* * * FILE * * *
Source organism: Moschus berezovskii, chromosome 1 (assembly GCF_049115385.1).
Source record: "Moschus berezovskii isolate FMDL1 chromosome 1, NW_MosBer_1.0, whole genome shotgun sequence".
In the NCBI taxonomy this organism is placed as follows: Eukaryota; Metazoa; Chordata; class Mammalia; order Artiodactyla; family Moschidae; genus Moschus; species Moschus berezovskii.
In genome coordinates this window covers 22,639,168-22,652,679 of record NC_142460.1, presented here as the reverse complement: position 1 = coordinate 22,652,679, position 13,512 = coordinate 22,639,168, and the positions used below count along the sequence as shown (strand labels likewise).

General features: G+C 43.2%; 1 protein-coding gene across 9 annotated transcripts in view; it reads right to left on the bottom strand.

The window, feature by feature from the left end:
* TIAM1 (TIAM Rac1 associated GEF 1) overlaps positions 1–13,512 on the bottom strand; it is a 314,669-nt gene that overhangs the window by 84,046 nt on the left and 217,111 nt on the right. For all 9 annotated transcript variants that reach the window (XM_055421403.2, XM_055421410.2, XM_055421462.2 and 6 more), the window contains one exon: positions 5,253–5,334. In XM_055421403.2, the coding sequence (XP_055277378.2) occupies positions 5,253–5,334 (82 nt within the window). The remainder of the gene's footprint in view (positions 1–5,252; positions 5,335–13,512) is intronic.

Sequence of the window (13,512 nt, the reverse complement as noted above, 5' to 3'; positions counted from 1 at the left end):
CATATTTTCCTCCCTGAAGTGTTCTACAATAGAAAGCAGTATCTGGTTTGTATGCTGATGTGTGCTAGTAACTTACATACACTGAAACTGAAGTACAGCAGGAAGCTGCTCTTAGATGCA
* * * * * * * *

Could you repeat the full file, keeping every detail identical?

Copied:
Source organism: Moschus berezovskii, chromosome 1 (assembly GCF_049115385.1).
Source record: "Moschus berezovskii isolate FMDL1 chromosome 1, NW_MosBer_1.0, whole genome shotgun sequence".
In the NCBI taxonomy this organism is placed as follows: Eukaryota; Metazoa; Chordata; class Mammalia; order Artiodactyla; family Moschidae; genus Moschus; species Moschus berezovskii.
In genome coordinates this window covers 22,639,168-22,652,679 of record NC_142460.1, presented here as the reverse complement: position 1 = coordinate 22,652,679, position 13,512 = coordinate 22,639,168, and the positions used below count along the sequence as shown (strand labels likewise).

General features: G+C 43.2%; 1 protein-coding gene across 9 annotated transcripts in view; it reads right to left on the bottom strand.

The window, feature by feature from the left end:
* TIAM1 (TIAM Rac1 associated GEF 1) overlaps positions 1–13,512 on the bottom strand; it is a 314,669-nt gene that overhangs the window by 84,046 nt on the left and 217,111 nt on the right. For all 9 annotated transcript variants that reach the window (XM_055421403.2, XM_055421410.2, XM_055421462.2 and 6 more), the window contains one exon: positions 5,253–5,334. In XM_055421403.2, the coding sequence (XP_055277378.2) occupies positions 5,253–5,334 (82 nt within the window). The remainder of the gene's footprint in view (positions 1–5,252; positions 5,335–13,512) is intronic.

Sequence of the window (13,512 nt, the reverse complement as noted above, 5' to 3'; positions counted from 1 at the left end):
CATATTTTCCTCCCTGAAGTGTTCTACAATAGAAAGCAGTATCTGGTTTGTATGCTGATGTGTGCTAGTAACTTACATACACTGAAACTGAAGTACAGCAGGAAGCTGCTCTTAGATGCA